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The Granger Movement: American Agricultural Communities Uprising

The press of the country again and again uttered its protest against these misappropriations of the national property, but Congress, with characteristic contempt of the popular will, continued its land grants (McCabe, 179).

Finally, to add to the farmers' economic woes, the very profession of farming was starting to lose its cache. The increasing growth of cities offered social and economic advantages that rural areas could not offer, such as libraries, universities, theaters, and museums. Social aspiration was best fed and nurtured in the cities, and farmers began to see the benefit of equipping their progeny to survive in the city rather than teaching them how to own and operate the family farm. The farmers believed that the esteem their profession once had was evaporating. In the midst of these economic and social conditions, The Patrons of Husbandry, which transformed into the Granger Movement, emerged in 1867.

Oliver Kelley, a clerk in Washington, D.C., is generally credited with conceiving of the Granger Movement, as it came to be known. Kelley was born in Boston, worked for the Chicago Tribune at one point, and eventually became both a farmer in Minnesota and a Mason. He was a leader among Minnesota farmers and gradually concluded that a secret order of farmers was needed to counter the effects of the economy.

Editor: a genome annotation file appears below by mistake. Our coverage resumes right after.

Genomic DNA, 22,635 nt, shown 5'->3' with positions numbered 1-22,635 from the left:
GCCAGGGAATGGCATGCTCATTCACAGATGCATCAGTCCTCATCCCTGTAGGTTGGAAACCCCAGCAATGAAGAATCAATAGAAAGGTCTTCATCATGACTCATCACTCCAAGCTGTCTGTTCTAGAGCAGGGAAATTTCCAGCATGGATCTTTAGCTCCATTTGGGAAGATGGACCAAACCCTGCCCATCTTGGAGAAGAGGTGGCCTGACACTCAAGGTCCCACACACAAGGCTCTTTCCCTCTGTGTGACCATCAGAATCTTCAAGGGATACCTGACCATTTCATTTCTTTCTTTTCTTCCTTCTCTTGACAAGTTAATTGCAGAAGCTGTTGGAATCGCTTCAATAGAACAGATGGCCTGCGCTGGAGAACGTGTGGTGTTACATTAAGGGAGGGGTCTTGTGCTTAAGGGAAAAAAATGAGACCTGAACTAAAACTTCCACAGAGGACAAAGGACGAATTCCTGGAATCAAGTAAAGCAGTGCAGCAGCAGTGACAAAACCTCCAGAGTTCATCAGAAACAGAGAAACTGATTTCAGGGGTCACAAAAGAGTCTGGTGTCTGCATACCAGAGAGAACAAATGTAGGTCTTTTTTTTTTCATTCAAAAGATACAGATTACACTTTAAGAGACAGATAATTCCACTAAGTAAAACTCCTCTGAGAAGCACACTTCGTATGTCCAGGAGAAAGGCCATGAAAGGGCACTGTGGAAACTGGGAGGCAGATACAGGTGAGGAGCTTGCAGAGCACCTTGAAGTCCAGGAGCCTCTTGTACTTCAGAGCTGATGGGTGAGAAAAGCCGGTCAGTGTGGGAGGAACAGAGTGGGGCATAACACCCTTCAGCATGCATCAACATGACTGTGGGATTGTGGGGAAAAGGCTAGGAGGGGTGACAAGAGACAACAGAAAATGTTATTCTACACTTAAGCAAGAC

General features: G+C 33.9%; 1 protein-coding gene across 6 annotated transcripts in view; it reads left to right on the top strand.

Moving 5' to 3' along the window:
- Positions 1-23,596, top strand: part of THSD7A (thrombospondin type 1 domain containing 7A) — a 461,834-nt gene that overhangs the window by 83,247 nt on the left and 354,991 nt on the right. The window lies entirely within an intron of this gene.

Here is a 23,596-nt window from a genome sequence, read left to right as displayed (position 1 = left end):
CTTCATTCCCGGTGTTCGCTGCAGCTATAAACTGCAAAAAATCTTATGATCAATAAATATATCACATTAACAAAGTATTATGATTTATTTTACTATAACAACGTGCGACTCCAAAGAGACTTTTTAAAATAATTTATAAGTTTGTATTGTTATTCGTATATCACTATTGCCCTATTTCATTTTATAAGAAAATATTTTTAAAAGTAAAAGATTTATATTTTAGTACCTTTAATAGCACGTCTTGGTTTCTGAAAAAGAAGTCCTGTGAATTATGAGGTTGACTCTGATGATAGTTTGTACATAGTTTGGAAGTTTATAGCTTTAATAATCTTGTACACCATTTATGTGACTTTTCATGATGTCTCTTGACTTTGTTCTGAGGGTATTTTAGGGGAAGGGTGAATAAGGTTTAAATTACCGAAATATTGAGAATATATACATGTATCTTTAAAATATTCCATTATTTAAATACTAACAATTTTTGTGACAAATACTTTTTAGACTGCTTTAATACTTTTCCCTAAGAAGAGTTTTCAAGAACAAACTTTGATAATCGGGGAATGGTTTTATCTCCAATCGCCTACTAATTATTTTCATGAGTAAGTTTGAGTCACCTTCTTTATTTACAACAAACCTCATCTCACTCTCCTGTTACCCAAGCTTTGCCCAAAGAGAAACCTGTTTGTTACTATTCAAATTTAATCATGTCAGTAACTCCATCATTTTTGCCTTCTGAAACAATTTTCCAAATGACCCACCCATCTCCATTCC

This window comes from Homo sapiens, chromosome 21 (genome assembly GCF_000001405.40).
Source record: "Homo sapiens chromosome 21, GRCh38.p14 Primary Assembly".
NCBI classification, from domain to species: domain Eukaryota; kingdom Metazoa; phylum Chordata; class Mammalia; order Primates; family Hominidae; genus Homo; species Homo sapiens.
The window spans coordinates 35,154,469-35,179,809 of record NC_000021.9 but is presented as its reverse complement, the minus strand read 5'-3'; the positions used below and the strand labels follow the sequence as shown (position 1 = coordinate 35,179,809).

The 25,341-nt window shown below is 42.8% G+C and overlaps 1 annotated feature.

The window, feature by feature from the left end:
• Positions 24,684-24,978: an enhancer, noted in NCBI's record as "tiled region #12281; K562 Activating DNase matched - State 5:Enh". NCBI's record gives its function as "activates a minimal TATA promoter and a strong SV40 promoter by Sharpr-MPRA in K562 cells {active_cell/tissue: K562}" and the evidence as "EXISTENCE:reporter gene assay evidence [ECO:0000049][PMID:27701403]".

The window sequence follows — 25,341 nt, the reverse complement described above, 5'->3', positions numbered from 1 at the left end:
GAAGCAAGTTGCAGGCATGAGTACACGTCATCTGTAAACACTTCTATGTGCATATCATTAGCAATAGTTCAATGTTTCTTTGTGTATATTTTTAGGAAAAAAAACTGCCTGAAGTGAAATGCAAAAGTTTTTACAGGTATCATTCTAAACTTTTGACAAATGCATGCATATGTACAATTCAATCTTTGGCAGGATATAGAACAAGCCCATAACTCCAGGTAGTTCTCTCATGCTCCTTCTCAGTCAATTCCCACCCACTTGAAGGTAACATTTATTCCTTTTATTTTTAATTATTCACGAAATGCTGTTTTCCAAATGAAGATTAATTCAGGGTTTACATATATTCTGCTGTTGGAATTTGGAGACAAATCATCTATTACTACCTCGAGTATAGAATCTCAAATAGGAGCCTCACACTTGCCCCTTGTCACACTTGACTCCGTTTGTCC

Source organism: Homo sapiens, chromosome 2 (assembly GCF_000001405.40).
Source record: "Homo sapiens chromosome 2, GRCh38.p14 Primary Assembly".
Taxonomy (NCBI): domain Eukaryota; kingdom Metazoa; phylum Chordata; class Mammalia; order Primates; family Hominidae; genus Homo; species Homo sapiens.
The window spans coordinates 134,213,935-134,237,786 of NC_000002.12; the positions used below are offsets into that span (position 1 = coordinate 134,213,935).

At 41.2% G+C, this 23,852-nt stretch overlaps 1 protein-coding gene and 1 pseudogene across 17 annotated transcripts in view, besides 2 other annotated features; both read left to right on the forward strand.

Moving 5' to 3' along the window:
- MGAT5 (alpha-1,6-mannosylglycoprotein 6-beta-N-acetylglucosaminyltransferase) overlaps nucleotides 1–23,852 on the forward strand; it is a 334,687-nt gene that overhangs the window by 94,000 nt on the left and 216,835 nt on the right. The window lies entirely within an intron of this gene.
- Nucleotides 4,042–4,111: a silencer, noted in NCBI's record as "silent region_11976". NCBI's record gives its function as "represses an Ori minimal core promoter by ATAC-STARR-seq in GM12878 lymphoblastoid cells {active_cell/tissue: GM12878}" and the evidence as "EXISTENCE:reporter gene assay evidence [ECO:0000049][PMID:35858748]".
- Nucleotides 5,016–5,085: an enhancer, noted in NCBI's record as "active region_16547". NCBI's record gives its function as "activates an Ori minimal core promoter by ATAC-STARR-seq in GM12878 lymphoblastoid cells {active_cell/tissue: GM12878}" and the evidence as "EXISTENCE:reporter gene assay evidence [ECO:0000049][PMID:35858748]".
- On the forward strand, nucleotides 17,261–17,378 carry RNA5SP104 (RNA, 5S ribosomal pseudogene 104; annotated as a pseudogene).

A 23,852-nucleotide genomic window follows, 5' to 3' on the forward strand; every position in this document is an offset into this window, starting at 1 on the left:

He soon developed a list of grievances and established an organization based on the Masonic Lodge, exclusively for farmers. One aspect of the granges that was shared with the Masons was the inclusion of degrees, the ritualistic aspect of membership. The Granger Movement involved development of symbols, emblems, and a whole system of esoteric knowledge. The rituals was an important aspect of the movement, helping to build within its various local organizations a sense of cohesiveness.

The philosophy of the group was largely derived from the Bible, with an invocation and benediction at every official meeting. Revere...

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